A leading academic has called on the government to tackle white flight from British cities “as a national priority”, as a study reveals the white population in some areas has halved in just ten years.
Although Britain has grown increasingly ethnically diverse over the last few decades, analysis of the British population council area by council area – and in some cases ward by ward – shows a mounting trend towards segregation.
In one instance a man living in Yorkshire told researchers that he was the first Asian to move into a street, and within three years all the white families had left, The Guardian reported.
“Some of those families made no bones about it – they are moving out because ‘they’ are moving in,” he said.
In some areas the demographic change has been stark, such as Newham in East London – described by locals as “like Baghdad” – where the white population halved from 33.6 per cent in 2001 to 16.7 per cent in 2011. The 2021 census is expected to show the trend continuing.
Prof. Ted Cantle, who first authored a report into community cohesion after a series of race riots in 2001, warned that segregated societies “breed intolerance and prejudice”, adding: “We know the opposite is true – there is a huge amount of research that shows any form of contact does break down stereotypes.”
Cantle, who co-authored the report into Britain’s changing demographics with Prof. Eric Kaufmann at Birkbeck, University of London, told The Guardian that the government should encourage white British families to remain in ethnically diverse areas to put a brake on the trend.
Examining census data from 1991, 2001, and 2011, they found increasing polarisation across the country, with the steepest decline in white population in “urban pockets”. Slough showed one of the largest drops in white population, down from 58.3 per cent in 2001 to 34.5 per cent by 2011, while Luton dropped from 64.9 per cent to 44.6 per cent in the same period.
On a ward level the evidence for segregation was even starker: in one part of the Blackburn and Darwen council area, a mere 7.8 per cent of the population was white British, down from 42.3 per cent in 1991. Similarly, Small Heath in Birmingham saw the white population decline from 40.4 per cent to 11.2 per cent, and in Handsworth it dropped from 30.7 per cent to just 7.2 per cent.
Although the academics place the blame at the feet of white families leaving these areas, Asians moving in admit they enjoy living among others who share their culture.
Mohammed Tabrez Noorji, who opened his butchers in Blackburn last year, told The Guardian: “I do sometimes speak to the white people when they walk past but there is nothing for them to buy here.
“It is not good that we all live separately but how can we fix this problem? Asian families like to live in the same area as each other so we can support one another, but then the white people move out.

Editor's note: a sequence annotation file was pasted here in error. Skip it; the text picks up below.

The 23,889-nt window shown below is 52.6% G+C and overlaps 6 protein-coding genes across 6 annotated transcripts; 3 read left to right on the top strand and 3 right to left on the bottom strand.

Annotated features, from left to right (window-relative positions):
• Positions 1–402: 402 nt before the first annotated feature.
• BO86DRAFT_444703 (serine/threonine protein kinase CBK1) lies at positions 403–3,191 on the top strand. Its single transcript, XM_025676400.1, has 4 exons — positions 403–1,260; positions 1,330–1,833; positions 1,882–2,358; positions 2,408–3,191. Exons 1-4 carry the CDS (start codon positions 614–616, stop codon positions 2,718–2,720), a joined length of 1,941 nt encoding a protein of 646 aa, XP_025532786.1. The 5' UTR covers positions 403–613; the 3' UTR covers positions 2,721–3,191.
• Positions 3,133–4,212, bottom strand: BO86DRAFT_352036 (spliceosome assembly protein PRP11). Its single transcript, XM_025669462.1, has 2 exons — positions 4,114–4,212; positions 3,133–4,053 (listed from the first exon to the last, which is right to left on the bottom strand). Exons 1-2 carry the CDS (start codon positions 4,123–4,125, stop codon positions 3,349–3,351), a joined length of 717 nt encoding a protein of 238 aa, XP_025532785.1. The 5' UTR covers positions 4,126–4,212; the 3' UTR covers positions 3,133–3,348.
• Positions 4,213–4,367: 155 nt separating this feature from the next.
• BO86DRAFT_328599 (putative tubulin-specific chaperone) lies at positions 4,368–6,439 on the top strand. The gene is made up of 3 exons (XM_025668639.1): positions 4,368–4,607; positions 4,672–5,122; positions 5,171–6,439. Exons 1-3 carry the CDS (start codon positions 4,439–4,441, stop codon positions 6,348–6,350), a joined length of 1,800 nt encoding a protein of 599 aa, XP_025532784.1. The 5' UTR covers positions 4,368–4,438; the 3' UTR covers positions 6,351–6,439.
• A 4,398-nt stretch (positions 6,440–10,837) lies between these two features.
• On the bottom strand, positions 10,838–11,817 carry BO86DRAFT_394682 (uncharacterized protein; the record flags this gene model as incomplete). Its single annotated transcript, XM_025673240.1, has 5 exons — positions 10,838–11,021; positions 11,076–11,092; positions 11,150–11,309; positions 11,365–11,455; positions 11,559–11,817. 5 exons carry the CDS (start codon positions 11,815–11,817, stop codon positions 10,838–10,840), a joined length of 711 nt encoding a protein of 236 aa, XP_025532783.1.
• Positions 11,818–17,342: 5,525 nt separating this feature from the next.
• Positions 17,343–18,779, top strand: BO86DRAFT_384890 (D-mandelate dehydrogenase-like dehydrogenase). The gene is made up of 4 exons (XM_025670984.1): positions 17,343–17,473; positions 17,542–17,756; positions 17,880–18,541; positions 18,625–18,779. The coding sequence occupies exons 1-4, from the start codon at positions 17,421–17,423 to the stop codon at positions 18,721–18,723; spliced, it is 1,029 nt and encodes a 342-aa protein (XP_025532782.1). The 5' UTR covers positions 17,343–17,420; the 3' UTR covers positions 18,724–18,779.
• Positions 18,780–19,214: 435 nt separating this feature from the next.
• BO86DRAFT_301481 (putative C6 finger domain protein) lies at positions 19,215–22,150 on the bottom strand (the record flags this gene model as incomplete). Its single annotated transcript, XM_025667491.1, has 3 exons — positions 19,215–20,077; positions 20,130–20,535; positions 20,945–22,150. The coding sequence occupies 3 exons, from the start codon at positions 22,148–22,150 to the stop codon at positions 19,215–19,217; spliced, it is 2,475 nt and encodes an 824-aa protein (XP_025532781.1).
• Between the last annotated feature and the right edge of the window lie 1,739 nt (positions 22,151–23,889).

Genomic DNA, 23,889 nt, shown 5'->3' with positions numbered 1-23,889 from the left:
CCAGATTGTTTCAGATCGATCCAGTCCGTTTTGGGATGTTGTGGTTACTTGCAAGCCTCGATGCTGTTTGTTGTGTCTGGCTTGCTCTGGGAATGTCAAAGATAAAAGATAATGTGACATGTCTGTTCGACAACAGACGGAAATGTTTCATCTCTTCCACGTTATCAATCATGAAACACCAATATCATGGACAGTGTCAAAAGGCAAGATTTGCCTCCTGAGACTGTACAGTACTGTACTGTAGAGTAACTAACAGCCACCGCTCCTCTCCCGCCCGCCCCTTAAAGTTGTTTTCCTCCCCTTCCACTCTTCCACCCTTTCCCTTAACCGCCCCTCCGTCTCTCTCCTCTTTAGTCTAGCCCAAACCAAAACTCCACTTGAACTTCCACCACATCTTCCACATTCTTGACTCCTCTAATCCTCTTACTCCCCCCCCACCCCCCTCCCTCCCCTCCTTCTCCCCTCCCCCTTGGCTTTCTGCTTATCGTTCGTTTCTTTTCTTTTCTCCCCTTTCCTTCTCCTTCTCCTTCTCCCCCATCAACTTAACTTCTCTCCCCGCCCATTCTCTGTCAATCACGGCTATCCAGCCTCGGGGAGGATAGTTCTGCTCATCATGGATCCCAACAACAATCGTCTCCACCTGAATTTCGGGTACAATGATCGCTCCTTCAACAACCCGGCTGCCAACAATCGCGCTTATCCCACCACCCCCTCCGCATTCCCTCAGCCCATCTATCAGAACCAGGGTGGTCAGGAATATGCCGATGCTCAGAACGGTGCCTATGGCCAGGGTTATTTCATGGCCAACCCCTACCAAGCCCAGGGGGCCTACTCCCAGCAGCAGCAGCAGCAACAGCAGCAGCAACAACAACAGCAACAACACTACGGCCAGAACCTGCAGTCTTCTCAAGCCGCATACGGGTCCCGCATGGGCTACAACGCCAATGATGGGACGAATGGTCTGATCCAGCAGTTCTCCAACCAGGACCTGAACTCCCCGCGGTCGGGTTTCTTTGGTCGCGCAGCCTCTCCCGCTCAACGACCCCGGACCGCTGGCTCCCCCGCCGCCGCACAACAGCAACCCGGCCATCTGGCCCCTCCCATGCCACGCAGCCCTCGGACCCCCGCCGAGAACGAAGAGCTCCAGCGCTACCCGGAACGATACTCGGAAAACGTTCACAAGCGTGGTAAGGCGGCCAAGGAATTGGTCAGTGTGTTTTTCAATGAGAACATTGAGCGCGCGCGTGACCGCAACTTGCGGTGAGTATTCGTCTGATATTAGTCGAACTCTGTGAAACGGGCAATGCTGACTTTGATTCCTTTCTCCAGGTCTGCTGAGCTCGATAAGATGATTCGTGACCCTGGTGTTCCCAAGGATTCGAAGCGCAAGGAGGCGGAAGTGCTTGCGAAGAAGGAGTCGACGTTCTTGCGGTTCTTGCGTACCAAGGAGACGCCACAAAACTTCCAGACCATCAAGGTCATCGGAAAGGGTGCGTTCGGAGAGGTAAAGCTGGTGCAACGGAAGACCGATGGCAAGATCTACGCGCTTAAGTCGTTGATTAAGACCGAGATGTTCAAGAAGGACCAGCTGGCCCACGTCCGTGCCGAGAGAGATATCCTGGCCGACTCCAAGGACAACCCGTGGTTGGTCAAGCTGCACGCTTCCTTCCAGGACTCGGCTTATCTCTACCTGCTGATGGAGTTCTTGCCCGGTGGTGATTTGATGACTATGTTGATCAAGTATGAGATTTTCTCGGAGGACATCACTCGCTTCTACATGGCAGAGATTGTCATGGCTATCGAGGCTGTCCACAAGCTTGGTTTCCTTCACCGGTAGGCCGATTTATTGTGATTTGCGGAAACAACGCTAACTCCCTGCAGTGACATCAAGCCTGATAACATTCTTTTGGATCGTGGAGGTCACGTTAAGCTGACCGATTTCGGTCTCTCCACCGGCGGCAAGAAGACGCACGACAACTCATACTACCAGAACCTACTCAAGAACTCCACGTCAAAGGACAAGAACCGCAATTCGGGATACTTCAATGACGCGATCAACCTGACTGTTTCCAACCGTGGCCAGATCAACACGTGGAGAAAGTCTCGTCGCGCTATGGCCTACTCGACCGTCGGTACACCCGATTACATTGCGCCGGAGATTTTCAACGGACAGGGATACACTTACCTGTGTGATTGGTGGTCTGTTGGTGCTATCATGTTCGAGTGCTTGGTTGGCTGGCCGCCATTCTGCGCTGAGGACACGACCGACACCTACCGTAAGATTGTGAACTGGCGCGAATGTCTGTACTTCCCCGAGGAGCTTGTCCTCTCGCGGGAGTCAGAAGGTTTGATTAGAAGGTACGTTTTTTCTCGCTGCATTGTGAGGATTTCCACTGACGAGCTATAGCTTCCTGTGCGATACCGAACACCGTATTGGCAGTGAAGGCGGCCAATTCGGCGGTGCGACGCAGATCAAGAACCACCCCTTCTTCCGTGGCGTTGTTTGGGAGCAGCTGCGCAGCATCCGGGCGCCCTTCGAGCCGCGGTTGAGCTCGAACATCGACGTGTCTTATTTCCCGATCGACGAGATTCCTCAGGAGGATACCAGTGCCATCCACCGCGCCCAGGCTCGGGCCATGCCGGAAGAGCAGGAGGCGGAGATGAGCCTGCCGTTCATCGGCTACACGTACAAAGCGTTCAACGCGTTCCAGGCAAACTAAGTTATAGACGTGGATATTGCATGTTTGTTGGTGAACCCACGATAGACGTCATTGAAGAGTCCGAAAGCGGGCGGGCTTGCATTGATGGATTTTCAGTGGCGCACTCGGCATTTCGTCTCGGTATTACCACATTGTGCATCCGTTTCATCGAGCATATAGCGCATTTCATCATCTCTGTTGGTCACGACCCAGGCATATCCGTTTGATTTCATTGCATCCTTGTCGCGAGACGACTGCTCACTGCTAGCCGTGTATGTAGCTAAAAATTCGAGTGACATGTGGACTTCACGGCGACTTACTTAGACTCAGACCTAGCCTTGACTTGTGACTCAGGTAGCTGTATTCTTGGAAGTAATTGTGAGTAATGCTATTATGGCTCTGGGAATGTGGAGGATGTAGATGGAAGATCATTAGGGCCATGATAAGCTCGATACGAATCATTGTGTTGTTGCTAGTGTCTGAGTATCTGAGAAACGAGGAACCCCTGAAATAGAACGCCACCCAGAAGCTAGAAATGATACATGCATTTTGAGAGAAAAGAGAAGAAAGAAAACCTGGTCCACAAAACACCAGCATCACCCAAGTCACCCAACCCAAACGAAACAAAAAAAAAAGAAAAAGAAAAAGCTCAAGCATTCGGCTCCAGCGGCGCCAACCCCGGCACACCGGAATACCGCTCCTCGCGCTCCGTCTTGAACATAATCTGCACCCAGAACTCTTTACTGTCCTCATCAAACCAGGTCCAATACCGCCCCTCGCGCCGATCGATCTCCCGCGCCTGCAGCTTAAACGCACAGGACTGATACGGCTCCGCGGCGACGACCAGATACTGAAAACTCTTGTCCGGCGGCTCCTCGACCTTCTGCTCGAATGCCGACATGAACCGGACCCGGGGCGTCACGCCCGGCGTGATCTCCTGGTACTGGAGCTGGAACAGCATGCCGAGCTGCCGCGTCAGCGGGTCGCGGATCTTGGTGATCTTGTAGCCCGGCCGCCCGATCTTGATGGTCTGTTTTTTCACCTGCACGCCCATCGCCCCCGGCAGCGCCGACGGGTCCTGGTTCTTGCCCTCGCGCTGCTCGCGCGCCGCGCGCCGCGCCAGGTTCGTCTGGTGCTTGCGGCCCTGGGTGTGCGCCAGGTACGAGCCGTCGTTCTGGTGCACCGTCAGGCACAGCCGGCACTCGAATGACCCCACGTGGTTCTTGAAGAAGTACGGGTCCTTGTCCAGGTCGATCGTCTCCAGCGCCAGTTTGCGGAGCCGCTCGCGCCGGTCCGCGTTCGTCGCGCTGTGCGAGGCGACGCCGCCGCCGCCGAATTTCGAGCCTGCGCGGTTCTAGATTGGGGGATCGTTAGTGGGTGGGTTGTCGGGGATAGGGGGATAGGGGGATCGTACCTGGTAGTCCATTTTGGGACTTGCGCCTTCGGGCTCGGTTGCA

“It’s not that we deliberately choose to live separately – it is just what happens. We want to live in this area because we are close to the mosques and all our families are very close to each other.”
Nonetheless, Cantle insisted: “The antipathy towards some communities may have been much less if we were more integrated and actually lived in mixed areas – all the evidence suggests that prejudice and intolerance is broken down by contact.
“This research shows what is happening on a local level and that is that there is increasing polarisation between the white majority population and minorities across England, particularly in our urban areas.
“This has gone under the radar, but it is time this became a national priority because cohesion is at stake.
“The focus of policy needs to shift, this is not just about minorities. Politicians and policy-makers need to encourage white British residents to remain in diverse areas; to choose, rather than avoid, diverse areas when they do re-locate, encouraging similar choices with respect to placing pupils in diverse schools; in other words to create a positive choice for mixed areas and a shared society.”
Chuka Umunna MP, chair of the all-party parliamentary group on social integration, said the report from Cantle and Kauffman laid “bare the striking pace of change in some of our communities”.
In the study’s foreword, he said the report was a clear call for policymakers to intervene. “It is clear we cannot carry on with a laissez-faire approach to integration in our country. Integration is a two-way street and all parts of society have a role to play in preventing the UK becoming more fragmented.
“If we fail to do so, we risk sleepwalking into a situation where the divisions exposed during the EU referendum campaign become deeper as we grapple with the challenges thrown up by globalisation.”